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Discussion Starter · #1 ·
I need help....generator - interlock - 120 volt generator......
I just had a solar array installed (I own it, not leasing it). As part of the job, an interlock was added to my main panel. The interlock connects to a L14-30 male connector on the outside of the house.
The installing electrician just informed me that my generator needs to have a 240 volt outlet - otherwise only one side of my main panel will be powered.
My generator doesn't have a 240 volt outlet. It has two 120 volt outlets.
Do generators use different phases on these 2 outlets?
Is it possible to combine these 120 volt outlets somehow?
 

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One of they features when shopping for a portable house generator was the ability to energize using a 240 outlet. There are many models that have this feature so shop around. Maybe you can sell your present generator to offset the cost. Honda makes two versions of the i2000, one with a 240 outlet and one without with a $200 cost differential. I'm not saying that generator is the way to go for you but in my opinion if you are using a transfer switch there is no way of getting around having the proper output from your generator. The good news is there are lots of models to choose from.

Generac makes a good product with these attributes.
 
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NorthStar Diesel Generator - 6500 Surge Watts, 6120 Rated Watts, Electric Start, EPA Tier 4 Compliant when you can not get gas diesel is easy to find if not you can use home heating oil best investment i made keep the battery on a float charge and it is ready to go at a moments notice well worth the investment
 

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Single phase generator sure won't have 2 phases
You can use it, you will NOT fry a transformer, or a neutral. No way, no how. But obviously you're not running a dryer, or electric cook top with 120volts. But it will do no harm.
You have no clue... Energizing both (opposite) legs of a SINGLE PHASE residential service using a backup generator can indeed overload the neutral (of a MWBC) .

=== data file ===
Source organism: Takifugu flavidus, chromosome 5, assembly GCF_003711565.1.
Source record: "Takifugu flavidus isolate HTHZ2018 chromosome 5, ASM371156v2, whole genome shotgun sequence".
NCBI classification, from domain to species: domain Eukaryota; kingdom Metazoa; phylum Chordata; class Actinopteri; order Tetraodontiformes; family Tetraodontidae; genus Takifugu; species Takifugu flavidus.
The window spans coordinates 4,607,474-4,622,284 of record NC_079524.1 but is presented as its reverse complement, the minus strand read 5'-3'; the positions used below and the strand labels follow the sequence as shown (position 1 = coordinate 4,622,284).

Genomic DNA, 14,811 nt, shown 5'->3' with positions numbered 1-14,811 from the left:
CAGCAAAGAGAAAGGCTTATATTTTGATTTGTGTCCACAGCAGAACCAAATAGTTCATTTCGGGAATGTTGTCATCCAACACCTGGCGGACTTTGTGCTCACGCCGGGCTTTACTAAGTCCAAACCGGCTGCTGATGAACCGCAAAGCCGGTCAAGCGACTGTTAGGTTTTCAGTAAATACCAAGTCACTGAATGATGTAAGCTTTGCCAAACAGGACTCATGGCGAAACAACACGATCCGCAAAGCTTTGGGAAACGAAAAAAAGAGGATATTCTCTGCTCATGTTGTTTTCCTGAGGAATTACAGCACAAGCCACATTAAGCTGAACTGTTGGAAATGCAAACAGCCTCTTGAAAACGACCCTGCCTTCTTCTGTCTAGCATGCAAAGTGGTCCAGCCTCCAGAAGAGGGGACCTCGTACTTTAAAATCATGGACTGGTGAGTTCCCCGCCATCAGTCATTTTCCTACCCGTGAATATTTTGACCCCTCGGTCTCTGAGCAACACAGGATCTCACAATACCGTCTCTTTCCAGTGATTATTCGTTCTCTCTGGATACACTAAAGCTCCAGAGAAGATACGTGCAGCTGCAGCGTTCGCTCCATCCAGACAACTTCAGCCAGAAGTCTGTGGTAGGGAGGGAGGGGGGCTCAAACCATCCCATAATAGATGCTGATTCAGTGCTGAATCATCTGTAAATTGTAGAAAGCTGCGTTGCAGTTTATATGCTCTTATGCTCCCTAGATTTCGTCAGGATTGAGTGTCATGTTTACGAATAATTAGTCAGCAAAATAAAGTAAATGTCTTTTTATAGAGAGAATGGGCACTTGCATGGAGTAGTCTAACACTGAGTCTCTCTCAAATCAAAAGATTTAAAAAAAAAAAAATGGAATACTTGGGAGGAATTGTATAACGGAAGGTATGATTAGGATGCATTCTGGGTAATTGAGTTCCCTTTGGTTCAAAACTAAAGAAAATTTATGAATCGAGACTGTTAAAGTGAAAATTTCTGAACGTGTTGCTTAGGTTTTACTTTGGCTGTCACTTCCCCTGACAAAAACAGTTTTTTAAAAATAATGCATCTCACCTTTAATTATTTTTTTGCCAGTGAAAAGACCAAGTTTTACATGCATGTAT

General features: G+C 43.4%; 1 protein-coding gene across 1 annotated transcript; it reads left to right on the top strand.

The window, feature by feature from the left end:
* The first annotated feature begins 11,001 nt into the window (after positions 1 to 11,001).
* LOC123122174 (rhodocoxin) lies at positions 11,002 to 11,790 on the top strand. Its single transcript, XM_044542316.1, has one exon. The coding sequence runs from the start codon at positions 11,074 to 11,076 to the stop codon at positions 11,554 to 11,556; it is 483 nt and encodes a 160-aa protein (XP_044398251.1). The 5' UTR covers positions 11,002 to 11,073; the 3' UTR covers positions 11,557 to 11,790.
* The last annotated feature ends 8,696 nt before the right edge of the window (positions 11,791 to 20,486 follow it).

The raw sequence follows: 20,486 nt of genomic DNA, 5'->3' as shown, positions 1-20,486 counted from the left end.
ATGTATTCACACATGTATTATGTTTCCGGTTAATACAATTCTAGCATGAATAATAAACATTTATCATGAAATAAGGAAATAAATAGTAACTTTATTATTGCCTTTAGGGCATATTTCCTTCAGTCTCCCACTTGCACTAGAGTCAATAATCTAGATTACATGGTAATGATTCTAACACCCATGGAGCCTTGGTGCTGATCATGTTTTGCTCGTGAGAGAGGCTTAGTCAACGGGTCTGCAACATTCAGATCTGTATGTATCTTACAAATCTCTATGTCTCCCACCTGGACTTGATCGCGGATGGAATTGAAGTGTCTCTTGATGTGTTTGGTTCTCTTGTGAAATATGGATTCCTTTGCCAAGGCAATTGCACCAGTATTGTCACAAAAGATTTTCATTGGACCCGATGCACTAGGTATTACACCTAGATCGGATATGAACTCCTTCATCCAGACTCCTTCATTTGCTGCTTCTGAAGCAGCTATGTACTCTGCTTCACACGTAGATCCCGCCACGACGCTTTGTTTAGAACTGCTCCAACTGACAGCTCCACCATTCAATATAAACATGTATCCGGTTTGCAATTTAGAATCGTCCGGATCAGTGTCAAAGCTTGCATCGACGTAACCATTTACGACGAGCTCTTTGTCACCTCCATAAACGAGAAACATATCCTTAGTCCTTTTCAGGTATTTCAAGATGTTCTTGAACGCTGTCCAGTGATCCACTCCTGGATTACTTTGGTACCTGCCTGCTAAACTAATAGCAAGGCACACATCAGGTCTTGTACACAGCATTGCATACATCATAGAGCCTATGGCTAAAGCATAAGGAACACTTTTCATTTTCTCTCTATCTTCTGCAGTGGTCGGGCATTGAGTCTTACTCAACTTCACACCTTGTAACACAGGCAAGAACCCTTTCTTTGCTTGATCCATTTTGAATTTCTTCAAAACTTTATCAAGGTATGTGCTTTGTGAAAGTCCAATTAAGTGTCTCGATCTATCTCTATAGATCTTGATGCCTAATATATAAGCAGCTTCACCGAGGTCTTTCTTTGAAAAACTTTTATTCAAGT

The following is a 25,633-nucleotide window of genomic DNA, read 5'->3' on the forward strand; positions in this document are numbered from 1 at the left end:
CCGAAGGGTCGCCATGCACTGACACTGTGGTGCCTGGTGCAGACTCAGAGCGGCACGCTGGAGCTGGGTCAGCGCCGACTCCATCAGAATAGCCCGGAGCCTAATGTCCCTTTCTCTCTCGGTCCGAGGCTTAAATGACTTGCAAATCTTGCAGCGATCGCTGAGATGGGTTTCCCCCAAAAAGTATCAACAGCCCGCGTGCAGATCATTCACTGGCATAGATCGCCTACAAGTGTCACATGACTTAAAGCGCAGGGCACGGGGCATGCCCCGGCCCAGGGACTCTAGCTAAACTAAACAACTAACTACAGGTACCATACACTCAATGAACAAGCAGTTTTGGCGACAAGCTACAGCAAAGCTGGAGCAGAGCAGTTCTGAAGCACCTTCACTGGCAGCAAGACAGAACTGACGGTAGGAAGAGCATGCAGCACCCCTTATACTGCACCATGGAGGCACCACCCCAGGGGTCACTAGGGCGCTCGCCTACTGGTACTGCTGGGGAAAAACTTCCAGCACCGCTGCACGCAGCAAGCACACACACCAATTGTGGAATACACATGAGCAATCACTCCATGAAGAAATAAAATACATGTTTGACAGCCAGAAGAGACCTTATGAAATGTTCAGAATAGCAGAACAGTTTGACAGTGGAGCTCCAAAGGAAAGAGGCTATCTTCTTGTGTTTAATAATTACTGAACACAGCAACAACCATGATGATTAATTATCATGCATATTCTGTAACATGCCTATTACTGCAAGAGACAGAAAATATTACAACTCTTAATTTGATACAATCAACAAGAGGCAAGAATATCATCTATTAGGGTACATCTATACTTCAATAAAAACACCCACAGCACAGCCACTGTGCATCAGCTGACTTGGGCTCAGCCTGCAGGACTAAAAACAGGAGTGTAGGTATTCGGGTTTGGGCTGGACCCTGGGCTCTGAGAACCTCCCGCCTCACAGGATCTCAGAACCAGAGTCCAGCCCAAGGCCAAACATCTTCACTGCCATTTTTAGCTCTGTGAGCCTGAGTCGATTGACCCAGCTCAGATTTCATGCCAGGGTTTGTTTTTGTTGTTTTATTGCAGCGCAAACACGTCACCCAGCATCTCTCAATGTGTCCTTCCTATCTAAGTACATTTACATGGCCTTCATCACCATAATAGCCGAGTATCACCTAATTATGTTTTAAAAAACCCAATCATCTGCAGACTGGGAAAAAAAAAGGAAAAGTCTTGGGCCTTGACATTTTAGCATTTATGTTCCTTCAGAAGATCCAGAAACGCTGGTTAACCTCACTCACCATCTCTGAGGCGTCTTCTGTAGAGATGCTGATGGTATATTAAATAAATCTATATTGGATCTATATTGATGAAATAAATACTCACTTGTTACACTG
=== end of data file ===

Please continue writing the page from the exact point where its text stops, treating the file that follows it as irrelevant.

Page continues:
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You have no clue... Energizing both (opposite) legs of a SINGLE PHASE residential service using a backup generator can indeed overload the neutral (of a MWBC) .
Exactly...any 3-wire 110 volt circuits in the house rely on each circuit being on a different pole / leg of your 220 volt service...running them on the same pole would run the risk of overloading the common neutral.
Back-feeding a 110 volt generator in to your panel is a bad idea regardless. Your best / safest option with that generator is to run extension cords to the individual loads...
otherwise, as stated in previous posts, invest in a new gen.
 

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Discussion Starter · #15 ·
NorthStar Diesel Generator - 6500 Surge Watts, 6120 Rated Watts, Electric Start, EPA Tier 4 Compliant when you can not get gas diesel is easy to find if not you can use home heating oil best investment i made keep the battery on a float charge and it is ready to go at a moments notice well worth the investment
Way to expensive...
 

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Discussion Starter · #20 ·
I have pretty much the same one. It served and still serves us well. 11 days running after Sandy.
After I ordered it, a friend of mine mentioned I should have spent more on an electric start model in case my wife has to do it.

How hard is this one to start?
 
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